Monday, March 20, 2006

Sweepin' the streets, playin' for keeps

It's Monday, and the Austinites have already retaken the Austin nights. But for those in the know -- who, honestly, seem to be few and far between -- there will be a few final posts to wrap up SXSW 2006. Today, let me present a trio of discoveries: Austin's own inimitable Octopus Project; Chicago-based dance-rock outfit Ok Go; and Canada's retro folk-punkers Pink Mountaintops.

These bands hold little in common other than that I had never heard of any of them before the festival started, and they may just turn out to be some of the best music I heard all week. I caught Octopus Project on the street just as the grinning, flip-haired mistress of the band, one Yvonne Lambert, traded her keys for a theramin, wiggling her fingers and punching space around the device to raise a range of electronic sounds over punchy drums and driving guitars. Call it DIY electronica, or just call it cool. Way cool. Click the MP3s for "The Adjuster" and "Music is Happiness."

My hit on OK Go results from my wonkery, since it was only the amusing observations of the DC-raised lead singer and guitarist Damian Kulash at a panel on musician activism that made me curious about what initially seemed another skronky, po-mo, dance band -- especially since they share Franz Ferdinand's producer. Speaking of politics, Kulash observed, "Nobody wants to listen to a bunch of dry bullshit." OK Go backs that up in spades. Plus, any band that's willing to tangle with crappy, old MTV gets marks in my book. The homegrown vid for a "A Million Ways" from their new album Oh No has made my day. Click on the bottom bar or on the arrow to play in this frame.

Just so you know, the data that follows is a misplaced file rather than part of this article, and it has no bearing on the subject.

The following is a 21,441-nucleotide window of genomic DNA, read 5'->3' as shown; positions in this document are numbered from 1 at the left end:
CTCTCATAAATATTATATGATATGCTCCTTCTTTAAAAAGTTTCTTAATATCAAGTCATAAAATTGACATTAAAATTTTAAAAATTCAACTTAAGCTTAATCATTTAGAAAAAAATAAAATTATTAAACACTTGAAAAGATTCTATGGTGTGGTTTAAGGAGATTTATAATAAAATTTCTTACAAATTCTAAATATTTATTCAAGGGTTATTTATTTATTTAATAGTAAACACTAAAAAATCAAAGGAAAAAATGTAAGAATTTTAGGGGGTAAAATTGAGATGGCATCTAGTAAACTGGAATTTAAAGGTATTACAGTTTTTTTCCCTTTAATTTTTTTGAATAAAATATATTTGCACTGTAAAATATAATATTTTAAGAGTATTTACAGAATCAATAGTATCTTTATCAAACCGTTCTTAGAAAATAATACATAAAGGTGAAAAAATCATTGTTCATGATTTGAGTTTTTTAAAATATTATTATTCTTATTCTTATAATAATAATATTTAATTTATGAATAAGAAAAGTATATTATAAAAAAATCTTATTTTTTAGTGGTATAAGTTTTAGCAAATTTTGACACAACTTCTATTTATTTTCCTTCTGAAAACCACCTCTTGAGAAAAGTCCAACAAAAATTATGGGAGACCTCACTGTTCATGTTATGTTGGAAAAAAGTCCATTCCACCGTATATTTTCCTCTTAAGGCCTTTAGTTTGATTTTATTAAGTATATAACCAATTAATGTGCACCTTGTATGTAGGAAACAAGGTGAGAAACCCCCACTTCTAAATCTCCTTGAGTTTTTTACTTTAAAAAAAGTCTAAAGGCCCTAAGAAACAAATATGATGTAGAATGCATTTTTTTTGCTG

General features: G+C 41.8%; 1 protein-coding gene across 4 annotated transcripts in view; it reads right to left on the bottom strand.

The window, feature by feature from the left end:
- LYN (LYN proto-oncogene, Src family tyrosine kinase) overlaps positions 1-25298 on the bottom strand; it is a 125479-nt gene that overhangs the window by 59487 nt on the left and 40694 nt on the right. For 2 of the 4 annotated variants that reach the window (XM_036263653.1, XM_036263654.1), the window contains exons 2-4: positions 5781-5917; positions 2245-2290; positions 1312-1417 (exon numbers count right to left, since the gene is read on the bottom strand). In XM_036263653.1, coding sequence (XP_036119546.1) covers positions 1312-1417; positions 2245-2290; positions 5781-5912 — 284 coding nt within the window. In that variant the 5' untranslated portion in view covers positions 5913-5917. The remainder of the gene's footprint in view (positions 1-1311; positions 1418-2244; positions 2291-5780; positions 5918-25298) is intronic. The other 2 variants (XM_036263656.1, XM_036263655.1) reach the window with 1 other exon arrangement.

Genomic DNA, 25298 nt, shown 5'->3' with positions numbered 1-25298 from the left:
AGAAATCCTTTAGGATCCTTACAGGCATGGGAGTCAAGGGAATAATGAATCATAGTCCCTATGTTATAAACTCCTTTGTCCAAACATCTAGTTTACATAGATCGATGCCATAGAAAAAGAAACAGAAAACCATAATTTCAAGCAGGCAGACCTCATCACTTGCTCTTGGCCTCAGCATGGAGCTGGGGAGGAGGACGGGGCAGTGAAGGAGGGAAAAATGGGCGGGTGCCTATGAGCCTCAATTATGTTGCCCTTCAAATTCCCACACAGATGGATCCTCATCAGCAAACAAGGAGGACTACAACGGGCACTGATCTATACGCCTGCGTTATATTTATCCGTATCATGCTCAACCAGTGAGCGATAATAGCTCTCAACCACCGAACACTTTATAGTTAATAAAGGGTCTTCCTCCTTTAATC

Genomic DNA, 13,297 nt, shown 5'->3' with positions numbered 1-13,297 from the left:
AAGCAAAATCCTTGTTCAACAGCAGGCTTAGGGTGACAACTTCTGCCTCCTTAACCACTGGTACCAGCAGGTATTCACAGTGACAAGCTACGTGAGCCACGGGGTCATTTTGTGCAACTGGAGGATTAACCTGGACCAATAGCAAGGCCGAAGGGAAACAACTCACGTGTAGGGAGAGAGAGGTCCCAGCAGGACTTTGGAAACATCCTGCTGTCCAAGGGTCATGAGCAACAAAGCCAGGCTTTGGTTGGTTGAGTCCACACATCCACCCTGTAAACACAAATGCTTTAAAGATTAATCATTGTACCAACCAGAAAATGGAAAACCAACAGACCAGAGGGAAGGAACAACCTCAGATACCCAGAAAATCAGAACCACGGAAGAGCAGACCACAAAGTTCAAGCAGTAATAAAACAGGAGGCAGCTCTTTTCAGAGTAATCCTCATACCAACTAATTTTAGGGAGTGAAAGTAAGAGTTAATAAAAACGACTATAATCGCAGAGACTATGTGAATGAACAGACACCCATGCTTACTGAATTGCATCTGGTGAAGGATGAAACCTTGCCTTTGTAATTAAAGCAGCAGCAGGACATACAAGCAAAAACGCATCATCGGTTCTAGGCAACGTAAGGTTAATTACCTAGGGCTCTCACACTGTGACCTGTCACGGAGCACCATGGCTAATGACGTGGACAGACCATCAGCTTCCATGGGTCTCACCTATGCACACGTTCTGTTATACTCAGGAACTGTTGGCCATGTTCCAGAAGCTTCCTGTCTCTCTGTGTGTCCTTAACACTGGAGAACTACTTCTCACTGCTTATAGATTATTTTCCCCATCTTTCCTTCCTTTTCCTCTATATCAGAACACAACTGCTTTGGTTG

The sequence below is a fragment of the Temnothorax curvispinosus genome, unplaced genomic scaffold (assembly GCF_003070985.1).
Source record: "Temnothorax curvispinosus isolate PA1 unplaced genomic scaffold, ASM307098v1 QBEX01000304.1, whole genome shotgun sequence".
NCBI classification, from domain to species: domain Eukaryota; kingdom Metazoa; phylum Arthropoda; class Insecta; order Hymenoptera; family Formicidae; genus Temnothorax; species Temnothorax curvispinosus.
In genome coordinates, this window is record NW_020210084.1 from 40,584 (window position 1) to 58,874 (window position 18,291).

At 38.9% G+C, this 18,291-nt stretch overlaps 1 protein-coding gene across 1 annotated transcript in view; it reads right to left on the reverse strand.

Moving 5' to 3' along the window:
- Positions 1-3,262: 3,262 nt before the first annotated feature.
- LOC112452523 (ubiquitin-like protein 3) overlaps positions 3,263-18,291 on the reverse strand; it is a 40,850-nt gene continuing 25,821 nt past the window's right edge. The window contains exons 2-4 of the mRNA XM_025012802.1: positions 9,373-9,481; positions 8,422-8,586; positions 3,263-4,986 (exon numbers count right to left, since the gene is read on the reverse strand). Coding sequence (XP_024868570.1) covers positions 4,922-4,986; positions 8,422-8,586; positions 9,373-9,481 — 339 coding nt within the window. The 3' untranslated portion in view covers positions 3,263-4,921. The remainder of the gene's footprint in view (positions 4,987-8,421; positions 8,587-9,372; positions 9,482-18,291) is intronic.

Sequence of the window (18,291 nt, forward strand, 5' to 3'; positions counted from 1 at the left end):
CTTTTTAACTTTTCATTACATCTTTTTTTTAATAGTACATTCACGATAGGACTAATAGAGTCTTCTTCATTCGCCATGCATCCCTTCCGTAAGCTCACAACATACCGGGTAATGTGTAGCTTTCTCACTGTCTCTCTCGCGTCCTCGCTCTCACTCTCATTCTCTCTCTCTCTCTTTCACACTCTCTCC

Founded by Stephen McBean of Vancouver, BC, the Pink Mountaintops represents a sort of newer, gentler flipside to some of McBean's other endeavors. The Mountaintops still rock, but rather than aim to shake the molars out of your teeth with speed, the band relies on a rootsy, ambient sound born of some deep subterranean garage. I managed to sit for most of their show until my headcold forced me into retreat (to save energy for a show-stopping set by Chrissie Hynde and the Pretenders). The dirgy, infectious "New Drug Queens" offers a taste of what McBean and company were serving on the corner of 6th and Red River Saturday night. As always, keep yer ears open.


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